In her book, How The Other Half Ate, historian Katherine Turner says that at the turn of the twentieth century, meat was a luxury for newcomers:
“European immigrants [were] accustomed to eating meat only a few times a year.”
Eggs, milk, cheese, and butter were also not common. The majority of Americans at the time were working class* and could not afford to purchase much. As well, they had no refrigeration to keep perishable foods from going bad. Eggs were only available, and so affordable, “for a few weeks in the summer.”
As to milk:
“Before the late nineteenth century, milk produced in cities was commonly “swill milk” from urban cows fed inexpensively on food scraps or on the mash left over from brewing, which gave their milk a sour taste.”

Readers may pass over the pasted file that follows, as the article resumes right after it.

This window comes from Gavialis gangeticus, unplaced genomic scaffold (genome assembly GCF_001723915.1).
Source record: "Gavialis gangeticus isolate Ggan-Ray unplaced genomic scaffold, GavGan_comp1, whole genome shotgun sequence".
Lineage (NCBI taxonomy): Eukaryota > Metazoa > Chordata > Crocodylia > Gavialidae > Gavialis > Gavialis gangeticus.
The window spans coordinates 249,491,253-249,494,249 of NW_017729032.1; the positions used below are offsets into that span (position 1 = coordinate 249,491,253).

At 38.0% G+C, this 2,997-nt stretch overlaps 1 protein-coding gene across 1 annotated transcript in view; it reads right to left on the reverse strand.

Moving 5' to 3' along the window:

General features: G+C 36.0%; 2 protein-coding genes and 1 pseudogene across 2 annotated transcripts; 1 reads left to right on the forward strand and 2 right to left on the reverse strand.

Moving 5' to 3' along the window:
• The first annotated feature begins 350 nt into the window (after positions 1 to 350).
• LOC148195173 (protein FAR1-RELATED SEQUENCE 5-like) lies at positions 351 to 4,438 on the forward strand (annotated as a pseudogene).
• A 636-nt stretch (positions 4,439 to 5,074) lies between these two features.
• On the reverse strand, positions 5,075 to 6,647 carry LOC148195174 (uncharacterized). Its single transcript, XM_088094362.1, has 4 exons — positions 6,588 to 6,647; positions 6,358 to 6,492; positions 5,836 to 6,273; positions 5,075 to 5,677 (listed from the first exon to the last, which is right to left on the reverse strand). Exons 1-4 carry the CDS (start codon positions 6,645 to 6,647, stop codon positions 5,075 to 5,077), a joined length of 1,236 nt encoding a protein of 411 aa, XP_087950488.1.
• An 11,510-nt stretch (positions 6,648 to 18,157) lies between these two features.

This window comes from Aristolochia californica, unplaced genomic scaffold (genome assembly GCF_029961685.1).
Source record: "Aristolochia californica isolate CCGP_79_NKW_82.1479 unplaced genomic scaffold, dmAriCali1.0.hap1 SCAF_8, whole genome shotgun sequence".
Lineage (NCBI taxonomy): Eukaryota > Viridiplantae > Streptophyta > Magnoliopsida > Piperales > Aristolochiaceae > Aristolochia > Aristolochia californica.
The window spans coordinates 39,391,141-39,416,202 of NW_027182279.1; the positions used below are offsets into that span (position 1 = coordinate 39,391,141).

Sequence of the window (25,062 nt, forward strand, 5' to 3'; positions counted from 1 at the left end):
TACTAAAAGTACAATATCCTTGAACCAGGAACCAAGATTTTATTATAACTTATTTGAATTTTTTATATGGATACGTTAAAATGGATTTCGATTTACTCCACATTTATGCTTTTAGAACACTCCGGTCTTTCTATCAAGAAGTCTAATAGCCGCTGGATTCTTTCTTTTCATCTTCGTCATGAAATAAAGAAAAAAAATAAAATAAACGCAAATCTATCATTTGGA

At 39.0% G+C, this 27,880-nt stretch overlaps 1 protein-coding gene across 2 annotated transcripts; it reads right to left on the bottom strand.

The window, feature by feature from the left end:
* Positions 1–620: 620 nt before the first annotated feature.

So, if we are to eat like our great-grandparents, as Michael Pollan implores, we are to eat a diet with little animal food, heavy in starchy foods like bread, potatoes, and oatmeal.
* In her book, Turner states that the majority of Americans in the early 1900s were working-class. That makes the title of her book, although catchy, perhaps misleading. I get the feeling not just half but most Americans had difficulty getting any food on the table, and spent close to half their income doing it. There is a romance about how our forebears ate that doesn’t pan out in reality.